Mental Health Awareness Month: Take Steps Toward Emotional Wellness
Wednesday, May 01, 2019
Life is busy, and our mental wellbeing may not make our priority lists. But mental health has everything to do with overall wellbeing and requires tending, just like our physical health.
May is Mental Health Awareness Month, a great time to begin developing habits for building resiliency. One in five adults in the U.S. experienced mental illness in the past year, and more than half of all residents will be diagnosed with a mental disorder during their lifetime, according to the National Institutes of Health.
Healthy habits can help prevent the onset of mental illness and ease symptoms.The NIH recommends six strategies to improve emotional health:
Brighten your outlook:
- Forgive yourself for mistakes, and learn from them
- Pat yourself on the back for the good things you do
- Surround yourself with positive people
- Exercise at least 30 minutes a day
- Focus on your accomplishments
- Prioritize tasks
Get quality sleep
- Set a consistent sleep schedule
- Keep your bedroom dark, quiet and free of electronic devices
- Skip alcohol and caffeine late in the day
Strengthen social connections
- Do activities with friends and family
- Take a class or volunteer
- Ask for help when you need it
- Pay attention to your breaths
- Practice mindful eating, noticing tastes and textures
- Learn to meditate
Cope with loss
- Talk with friends, and/or joining a support group
- Eat well and exercise
- Be patient
People who develop mental illness can get better with a combination of counseling, medication, and self-care. Too often, however, they don’t receive services. In 2017, 57 percent of adults with mental illness didn’t get treatment, according to the National Institute of Mental Health (NIMH). Among young adults, 62 percent went untreated.
A lack of understanding about mental illness and its stigma can create roadblocks to treatment,’’ said NewBridge Services CEO Robert L. Parker.
Mental Health Statistics
That is significant, especially with rates of depression and suicide on the rise. Suicide rates went up more than 30 percent in half of the states between 1999 and 2016, according to the Centers for Disease Control and Prevention. A recent study found a doubling in the number of emergency room visits by children and teens for suicide thoughts and attempts between 2007 and 2015.
Nearly 13 percent of children ages 12 to 17 surveyed reported suffering from at least one major depressive episode in the past year, according to the 2019 State of Mental Health in America report issued by Mental Health America.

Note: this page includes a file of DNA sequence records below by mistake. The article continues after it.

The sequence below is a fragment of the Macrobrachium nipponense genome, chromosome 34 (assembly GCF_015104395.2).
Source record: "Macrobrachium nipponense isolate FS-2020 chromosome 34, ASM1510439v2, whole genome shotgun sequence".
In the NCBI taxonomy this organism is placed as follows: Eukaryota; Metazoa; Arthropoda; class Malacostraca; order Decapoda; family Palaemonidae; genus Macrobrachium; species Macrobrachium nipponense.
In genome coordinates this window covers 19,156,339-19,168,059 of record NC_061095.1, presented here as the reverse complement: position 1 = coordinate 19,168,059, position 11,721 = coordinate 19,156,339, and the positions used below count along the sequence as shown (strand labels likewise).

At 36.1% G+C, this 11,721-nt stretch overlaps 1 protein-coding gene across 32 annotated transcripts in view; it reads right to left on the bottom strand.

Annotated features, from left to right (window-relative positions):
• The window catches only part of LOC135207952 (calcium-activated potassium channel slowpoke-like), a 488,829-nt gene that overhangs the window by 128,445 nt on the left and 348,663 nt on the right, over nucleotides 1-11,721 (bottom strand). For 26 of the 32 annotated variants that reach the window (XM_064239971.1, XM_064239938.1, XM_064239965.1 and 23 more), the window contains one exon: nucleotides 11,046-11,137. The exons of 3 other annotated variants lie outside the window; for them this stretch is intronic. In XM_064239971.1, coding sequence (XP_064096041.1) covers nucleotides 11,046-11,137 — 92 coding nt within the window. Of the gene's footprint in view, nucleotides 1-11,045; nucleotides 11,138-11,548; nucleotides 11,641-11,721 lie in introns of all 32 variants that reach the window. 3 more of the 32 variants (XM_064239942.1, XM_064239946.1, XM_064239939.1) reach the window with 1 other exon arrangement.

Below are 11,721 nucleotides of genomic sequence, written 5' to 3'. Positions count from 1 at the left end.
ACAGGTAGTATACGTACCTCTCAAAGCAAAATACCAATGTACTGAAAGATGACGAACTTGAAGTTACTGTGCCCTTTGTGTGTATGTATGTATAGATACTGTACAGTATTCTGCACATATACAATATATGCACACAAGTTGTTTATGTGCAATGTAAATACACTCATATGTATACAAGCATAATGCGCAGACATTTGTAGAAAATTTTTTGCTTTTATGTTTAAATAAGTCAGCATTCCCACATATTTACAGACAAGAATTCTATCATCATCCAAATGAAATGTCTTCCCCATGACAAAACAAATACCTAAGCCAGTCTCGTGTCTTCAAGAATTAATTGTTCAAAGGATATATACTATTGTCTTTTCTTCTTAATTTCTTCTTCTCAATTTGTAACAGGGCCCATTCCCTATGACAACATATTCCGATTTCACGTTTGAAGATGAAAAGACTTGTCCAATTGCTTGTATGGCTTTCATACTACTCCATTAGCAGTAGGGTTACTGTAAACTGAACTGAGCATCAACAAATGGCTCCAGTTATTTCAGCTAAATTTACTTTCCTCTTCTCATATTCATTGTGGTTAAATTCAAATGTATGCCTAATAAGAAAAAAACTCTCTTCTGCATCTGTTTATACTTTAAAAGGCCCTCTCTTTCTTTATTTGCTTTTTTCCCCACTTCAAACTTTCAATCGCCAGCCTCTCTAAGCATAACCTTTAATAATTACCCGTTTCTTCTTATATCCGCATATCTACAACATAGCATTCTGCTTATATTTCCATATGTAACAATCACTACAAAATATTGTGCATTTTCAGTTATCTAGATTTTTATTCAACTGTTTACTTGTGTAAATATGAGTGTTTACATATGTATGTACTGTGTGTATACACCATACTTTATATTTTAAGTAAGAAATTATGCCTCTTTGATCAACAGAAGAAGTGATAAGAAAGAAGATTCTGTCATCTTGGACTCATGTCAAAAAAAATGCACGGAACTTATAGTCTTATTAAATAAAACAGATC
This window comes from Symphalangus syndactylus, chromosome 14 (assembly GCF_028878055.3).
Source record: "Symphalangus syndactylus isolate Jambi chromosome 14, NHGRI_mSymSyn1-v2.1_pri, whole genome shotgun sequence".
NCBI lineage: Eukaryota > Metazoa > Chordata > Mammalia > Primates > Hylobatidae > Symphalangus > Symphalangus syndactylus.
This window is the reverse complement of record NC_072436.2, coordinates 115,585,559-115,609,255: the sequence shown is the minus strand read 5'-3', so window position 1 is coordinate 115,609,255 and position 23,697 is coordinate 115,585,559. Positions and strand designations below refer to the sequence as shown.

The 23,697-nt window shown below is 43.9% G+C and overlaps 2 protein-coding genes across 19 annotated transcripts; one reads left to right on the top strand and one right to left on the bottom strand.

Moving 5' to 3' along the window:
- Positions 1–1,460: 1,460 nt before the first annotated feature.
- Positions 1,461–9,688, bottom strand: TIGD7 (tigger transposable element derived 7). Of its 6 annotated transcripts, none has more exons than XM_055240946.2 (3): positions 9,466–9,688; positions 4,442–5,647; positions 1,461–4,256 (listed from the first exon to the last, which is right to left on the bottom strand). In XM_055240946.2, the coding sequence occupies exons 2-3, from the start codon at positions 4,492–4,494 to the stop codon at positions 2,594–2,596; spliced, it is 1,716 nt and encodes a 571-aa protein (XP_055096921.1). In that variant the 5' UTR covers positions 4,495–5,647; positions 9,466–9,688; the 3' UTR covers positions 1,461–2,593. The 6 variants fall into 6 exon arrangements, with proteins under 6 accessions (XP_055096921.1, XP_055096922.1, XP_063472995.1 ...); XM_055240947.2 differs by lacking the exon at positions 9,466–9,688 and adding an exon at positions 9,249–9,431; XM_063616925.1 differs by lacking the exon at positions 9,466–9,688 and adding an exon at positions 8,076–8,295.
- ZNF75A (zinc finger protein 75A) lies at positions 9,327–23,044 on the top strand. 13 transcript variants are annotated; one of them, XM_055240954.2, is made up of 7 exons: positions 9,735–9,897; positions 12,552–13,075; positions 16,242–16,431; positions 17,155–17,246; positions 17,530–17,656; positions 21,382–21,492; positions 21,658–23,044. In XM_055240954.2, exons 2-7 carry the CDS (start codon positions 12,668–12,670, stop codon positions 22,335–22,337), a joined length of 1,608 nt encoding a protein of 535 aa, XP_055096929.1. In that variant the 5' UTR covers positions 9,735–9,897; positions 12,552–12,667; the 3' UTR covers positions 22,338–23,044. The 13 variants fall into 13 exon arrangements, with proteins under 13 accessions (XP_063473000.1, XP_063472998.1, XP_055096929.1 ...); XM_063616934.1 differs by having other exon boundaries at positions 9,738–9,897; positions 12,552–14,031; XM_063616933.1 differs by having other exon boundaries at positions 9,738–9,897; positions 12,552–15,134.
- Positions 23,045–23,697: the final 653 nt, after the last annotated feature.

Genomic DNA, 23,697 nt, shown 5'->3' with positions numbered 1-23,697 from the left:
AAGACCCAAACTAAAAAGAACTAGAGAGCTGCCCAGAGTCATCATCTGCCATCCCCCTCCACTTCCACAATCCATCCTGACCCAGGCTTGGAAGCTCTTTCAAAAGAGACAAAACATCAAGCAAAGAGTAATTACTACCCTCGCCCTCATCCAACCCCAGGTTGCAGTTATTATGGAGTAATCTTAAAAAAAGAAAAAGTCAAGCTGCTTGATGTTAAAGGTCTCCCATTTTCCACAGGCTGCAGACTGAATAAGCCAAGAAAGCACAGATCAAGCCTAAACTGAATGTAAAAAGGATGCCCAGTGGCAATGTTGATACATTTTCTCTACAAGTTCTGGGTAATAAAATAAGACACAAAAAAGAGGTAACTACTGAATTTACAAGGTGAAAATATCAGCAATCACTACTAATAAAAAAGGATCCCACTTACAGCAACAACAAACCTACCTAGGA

About 20 percent of adults and children in the U.S. have mental illness. According to the NIMH, 44.6 million adults had some form of mental illness in 2017. (Young adults, ages 18 to 25 years, had the highest prevalence.) That includes about 11.2 million who have a serious mental illness that interferes with their daily routine. Half of mental health conditions begin by age 14, and 75 percent of mental health conditions develop by age 24.
Symptoms of Mental Illnesses
Mental illnesses can affect thinking, mood and behavior. They include: anxiety disorders like phobias; mood disorders like depression and bipolar disorder; behavioral disorders like ADHD; personality disorders, psychotic disorders like schizophrenia; and trauma- and stress-related disorders.
The severity of mental illness can be reduced through early intervention. Warning signs of mental illness, according to the NIMH, include:
- Anger, irritability or aggressiveness
- Noticeable changes in mood, energy level, or appetite
- Difficulty sleeping or sleeping too much
- Difficulty concentrating, feeling restless, or on edge
- Increased worry or feeling stressed
- A need for alcohol or drugs
- Sadness or hopelessness
- Suicidal thoughts
- Feeling flat or having trouble feeling positive emotions
- Engaging in high-risk activities
- Ongoing headaches, digestive issues, or pain
- Obsessive thinking or compulsive behavior
- Thoughts or behaviors that interfere with work, family, or social life
- Unusual thinking or behaviors that concern other people
Mental Health America offers free online mental health screening tools to help people determine if they have symptoms of mental illness at http://screening.mentalhealthamerica.net/screening-tools.
Reducing the stigma of mental illness can make it easier for people to seek treatment. We all can help by:
- Educating ourselves about mental illnesses
- Seeing the person, not the illness
- Pushing for legislation and policies that improve access to treatment
- Taking the 8-hour Mental Health First Aid training offered by NewBridge and other organizations to learn how to respond to an individual having a mental health crisis
“The sooner mental illness is identified and treated, the better the outcome,” Parker said. “People with mental illness are able to enjoy fulfilling, productive lives when they have effective treatments available to them.”
If you or someone you love needs help, contact NewBridge Services at email@example.com or 973-316-9333. Visit newbridge.org for more information.